Wednesday, March 8, 2017

Gendered Language

I really liked Mr. Robertson’s presentation about gendered language. One part that I found particularly interesting was the discussion of swear words. Most swears that are directed towards women are focused on sexuality and promiscuity, but swears directed at men are not. I also noticed that many of the swears that are intended to be said to women were more offensive than those directed towards men. The swear words that are directed to men are often seen as jokes, whereas the ones for women are taken more seriously. I also really liked the discussion about how women are often cursed at for “overstepping” their bounds. Often times women are discouraged from being strong and assertive. I have noticed this a lot in my life. I find that when women get in arguments or debates, they are seen as getting heated much faster and easier. I think that this is because the expectation is that women will not be passionate and stand up for their beliefs. I have had people tell me multiple times that I get too heated when having an argument, just because they interpret my tone of voice or the strength behind it as not normal. These boundaries are set for women since they are little girls. Girls are expected to be calmer and nicer than boys, and this is reflected in the article that we read. Second grade girls write about working with others to find a solution, and boys write about dominating and fighting something into submission. I think that this difference is even reflected in high school. I often see my male friends killing ants or spiders, and many of my female friends would rather take it outside than kill it. This applies to more than just nature though. It is very common for my male friends to arm wrestle and play physical games than for my female friends. This difference is taught to people at a young age, which is why it is so ingrained in our culture. For men to be the best they have to physically dominate something, and there has to be competition. I think that this can be incredibly harmful to young boys and men, because they are taught to win and that losing is unacceptable. This goes along with the idea that men cannot show their emotions, which I think is very harmful. When men are taught not to show emotion other than anger, the only accepted way for them to express their feelings is through violence, which is very harmful to both the men and the people around them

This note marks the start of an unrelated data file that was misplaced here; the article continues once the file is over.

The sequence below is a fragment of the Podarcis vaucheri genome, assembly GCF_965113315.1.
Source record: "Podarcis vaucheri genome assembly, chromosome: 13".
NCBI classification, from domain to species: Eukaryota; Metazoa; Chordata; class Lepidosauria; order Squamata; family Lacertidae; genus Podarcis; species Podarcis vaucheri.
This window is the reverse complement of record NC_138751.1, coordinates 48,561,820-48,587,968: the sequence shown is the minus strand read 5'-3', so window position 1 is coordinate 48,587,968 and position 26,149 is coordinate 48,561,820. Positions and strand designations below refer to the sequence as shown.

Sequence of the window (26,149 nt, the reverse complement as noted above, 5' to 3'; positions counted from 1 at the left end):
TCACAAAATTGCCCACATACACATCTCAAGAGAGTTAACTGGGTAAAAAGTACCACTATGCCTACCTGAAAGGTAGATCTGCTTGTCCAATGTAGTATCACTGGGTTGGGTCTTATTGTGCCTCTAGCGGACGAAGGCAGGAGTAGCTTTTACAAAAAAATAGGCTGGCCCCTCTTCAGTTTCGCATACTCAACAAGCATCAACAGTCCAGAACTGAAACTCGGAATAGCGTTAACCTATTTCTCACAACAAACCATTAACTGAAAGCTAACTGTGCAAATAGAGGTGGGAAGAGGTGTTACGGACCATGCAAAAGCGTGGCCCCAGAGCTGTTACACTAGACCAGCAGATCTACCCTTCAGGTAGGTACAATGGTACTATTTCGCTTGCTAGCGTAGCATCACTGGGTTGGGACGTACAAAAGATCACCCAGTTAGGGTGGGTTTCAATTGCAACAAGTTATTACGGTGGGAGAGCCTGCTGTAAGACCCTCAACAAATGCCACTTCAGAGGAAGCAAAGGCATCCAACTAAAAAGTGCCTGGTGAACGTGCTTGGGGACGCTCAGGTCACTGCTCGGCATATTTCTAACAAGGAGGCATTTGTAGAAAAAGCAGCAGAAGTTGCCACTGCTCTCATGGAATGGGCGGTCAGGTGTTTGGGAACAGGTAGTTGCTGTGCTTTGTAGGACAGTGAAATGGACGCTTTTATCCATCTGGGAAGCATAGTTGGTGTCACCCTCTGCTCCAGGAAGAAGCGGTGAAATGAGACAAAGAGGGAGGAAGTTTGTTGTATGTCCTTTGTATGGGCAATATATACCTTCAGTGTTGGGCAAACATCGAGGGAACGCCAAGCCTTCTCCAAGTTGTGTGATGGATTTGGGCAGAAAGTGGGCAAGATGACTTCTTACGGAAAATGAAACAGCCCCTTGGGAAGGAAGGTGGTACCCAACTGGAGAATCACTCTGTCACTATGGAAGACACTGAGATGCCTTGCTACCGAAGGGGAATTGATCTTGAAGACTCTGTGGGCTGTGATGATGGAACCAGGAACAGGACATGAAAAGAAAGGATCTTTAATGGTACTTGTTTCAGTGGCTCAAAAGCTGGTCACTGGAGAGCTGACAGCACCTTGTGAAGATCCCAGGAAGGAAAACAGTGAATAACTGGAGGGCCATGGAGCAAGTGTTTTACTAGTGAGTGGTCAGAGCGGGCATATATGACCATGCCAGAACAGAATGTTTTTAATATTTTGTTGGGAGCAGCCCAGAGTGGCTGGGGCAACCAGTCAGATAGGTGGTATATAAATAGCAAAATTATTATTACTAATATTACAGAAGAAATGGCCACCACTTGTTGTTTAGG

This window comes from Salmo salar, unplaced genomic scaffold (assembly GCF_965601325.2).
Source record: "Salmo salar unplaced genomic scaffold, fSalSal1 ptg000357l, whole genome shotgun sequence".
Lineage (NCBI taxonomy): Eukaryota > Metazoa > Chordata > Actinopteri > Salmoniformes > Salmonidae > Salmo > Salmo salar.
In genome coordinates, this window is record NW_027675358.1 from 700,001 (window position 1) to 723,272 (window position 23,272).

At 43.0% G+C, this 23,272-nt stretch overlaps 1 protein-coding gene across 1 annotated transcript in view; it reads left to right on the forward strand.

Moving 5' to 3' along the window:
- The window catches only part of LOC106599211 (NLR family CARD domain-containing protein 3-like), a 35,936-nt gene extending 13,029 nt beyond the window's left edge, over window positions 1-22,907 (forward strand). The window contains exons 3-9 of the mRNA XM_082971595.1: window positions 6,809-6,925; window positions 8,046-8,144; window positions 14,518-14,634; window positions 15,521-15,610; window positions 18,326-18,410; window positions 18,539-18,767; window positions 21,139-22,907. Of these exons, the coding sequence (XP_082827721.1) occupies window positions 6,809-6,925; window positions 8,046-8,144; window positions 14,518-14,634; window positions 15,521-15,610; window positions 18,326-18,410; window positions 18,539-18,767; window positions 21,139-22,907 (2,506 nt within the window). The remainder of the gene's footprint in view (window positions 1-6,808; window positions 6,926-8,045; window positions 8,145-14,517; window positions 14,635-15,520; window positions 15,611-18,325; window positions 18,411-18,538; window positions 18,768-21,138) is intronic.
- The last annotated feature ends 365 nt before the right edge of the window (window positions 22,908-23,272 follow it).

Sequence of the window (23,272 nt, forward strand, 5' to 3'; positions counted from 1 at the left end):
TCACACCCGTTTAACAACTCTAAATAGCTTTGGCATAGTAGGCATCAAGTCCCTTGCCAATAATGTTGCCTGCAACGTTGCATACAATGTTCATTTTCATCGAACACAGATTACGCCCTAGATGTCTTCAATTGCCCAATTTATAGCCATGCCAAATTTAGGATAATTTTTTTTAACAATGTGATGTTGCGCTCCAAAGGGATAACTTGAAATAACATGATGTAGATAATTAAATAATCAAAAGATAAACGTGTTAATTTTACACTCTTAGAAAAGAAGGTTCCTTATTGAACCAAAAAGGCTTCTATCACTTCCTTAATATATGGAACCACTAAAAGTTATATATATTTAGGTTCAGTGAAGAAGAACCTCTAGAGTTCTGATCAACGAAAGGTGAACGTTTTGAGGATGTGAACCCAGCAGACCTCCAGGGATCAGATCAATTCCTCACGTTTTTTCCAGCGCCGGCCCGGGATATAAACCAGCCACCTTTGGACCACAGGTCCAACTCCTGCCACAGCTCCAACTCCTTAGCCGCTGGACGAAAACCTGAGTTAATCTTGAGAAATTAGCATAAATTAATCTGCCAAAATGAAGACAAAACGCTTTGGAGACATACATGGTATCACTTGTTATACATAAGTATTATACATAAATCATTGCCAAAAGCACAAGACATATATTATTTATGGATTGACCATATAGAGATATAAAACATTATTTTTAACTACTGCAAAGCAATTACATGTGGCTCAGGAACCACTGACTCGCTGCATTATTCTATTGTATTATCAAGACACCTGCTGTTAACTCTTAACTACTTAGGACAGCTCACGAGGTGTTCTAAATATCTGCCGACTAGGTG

Another part of the presentation that I found interesting was the discussion over whether comments written for male and female students would be different. I got my brother’s comments and my own, and I compared them for gendered language and overall differences. The biggest difference that I found was the subject matter discussed in the comments. My comments often talked about my character, or my learning style, and my brother’s talked about his academic accomplishments and his grades. My comments also talked a lot about my ability to work with my classmates, and my brothers were focused on him specifically and not the rest of the class. I also had more criticism about my lack of organization, and my brother had practically none. This struck me specifically because out of the two of us, I am far more organized, and he would admit that. Another difference was in our participation in class. We both had comments saying that we were strong voices in the class, but teachers remarked on my brother’s ability to persuade the class. I’m sure that some of these differences are because we are different people and we had different teachers, but I think that the differences are still important. I think it would be very interesting to see on a larger scale what the differences were, because I only had one example for each gender.

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